Reynolds started his political profession with the Young Democratic Club, because the Byrd Organization struggled with the top of Massive Resistance. Reynolds first ran for elective workplace in 1965 and was elected as certainly one of eight delegates for Richmond. In that election after the reapportionment required by Davis v. Mann in addition to the Civil Rights Act of 1965, incumbents George E. Allen Jr., T. Coleman Andrews Jr., Harold H. Dervishian, Junie L. Bradshaw and Edward E. Lane gained re-election, and Reynolds, E. B. Pendleton Jr. and T. Dix Sutton changed fellow Democrat Fred G. Pollard (who grew to become Lieutenant Governor) in addition to Richmond’s first elected Republicans in years–Louis S. Herrink Jr. (who moved to King George) and S. Strother Smith Jr. (every of whom had been elected in 1963 and proved one-termers).[2]

Two years later, Reynolds ran for the Virginia State Senate from District 30, once more representing Richmond City, Senator FitzGerald Bemiss having retired. Reynolds and incumbent fellow-Democrat Edward E. Willey thus grew to become Richmond’s two Senators.[1] In the General Assembly, Reynolds advocated establishing the Virginia Community College System. In the 1967 election at which Reynolds moved as much as the state senate, amongst Richmond’s eight delegates, half modified. Thomas P. Bryan, Ernest W. Farley Jr., William Ferguson Reid and Richmond’s first lady mayor, Republican Eleanor Parker Sheppart changed Andrews, Dervishian, Reynolds and Sutton.[3]

Virginia’s Democratic Party nominated Reynolds to run for Lieutenant Governor towards pro-education Republican H. Dunlop Dawbarn in 1969, which proved to be a near-landslide 12 months for Republicans. The Republicans concentrated their efforts on electing Richard Nixon President and Linwood Holton Virginia’s governor (who outpolled Democrat William C. Battle), and succeeded with many different places of work on the ticket. However, Reynolds broke the tide, polling 54% of the vote for lieutenant governor in comparison with Dawbarn’s 42%, thus profitable the 3-way race.[4] In the 1969 normal election, fellow Democrat L. Douglas Wilder (who would later turn into Virginia’s first African-American governor) gained election to symbolize Richmond within the state senate alongside Willey, thus changing Reynolds.[5]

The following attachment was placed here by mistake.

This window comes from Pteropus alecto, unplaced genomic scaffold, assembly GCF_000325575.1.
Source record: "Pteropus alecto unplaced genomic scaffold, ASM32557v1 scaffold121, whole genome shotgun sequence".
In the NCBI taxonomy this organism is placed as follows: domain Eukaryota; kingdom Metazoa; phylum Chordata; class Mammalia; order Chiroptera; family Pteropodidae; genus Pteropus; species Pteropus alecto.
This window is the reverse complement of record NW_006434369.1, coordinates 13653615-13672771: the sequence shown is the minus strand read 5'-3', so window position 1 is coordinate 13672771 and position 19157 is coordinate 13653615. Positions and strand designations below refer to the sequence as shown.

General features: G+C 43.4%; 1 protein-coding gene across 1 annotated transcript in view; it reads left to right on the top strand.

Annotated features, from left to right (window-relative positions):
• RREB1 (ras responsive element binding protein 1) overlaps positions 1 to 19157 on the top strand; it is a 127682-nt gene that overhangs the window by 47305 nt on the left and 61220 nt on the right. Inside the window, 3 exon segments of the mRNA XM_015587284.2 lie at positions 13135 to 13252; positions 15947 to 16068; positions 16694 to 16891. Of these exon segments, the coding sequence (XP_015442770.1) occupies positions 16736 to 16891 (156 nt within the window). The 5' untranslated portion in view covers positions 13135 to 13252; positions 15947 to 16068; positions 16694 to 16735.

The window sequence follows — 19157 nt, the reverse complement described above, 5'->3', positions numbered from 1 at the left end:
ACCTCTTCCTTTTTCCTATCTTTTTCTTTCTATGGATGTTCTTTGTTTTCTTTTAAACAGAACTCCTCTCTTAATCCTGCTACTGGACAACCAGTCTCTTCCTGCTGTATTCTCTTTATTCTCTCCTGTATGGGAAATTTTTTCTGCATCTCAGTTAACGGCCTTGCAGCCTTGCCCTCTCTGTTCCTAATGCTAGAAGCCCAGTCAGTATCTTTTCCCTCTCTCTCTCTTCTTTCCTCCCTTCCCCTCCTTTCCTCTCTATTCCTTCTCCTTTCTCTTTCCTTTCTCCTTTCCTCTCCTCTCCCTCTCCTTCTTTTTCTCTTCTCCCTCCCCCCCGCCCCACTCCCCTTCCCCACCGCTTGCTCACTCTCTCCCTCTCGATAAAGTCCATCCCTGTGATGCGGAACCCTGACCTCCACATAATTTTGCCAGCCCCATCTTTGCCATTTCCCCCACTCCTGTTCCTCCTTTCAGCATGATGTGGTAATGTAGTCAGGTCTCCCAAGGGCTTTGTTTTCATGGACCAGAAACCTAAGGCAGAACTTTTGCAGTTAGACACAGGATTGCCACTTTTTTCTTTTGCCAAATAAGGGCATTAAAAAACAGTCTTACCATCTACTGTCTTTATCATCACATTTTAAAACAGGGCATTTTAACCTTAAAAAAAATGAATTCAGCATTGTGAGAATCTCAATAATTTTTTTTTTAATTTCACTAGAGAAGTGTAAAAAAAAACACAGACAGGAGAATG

Death and legacy[edit]

Shortly after taking workplace, Reynolds was recognized as having an inoperable mind tumor. Weakened by tried remedies of the tumor in New York City, Reynolds died of pneumonia. Reynolds requested to be buried at his great-grandfather’s boyhood dwelling. Dying in workplace, he was accorded a state funeral earlier than being buried in accordance with that want. J. Sargeant Reynolds Community College, which serves Henrico County and metropolitan Richmond, was named in his honor after his dying in 1971.

References[edit]

Further studying[edit]

The guide, “Sarge Reynolds – In the Time of His Life” by Andy McCutcheon and Michael P. Gleason, revealed in 1996. Both males labored for and knew Sargeant Reynolds personally.

“Sarge Reynolds, a documentary” paid for by the Richard S. Reynolds Foundation (his grandfather) in cooperation with the Center for Politics on the University of Virginia, 2006.

External hyperlinks[edit]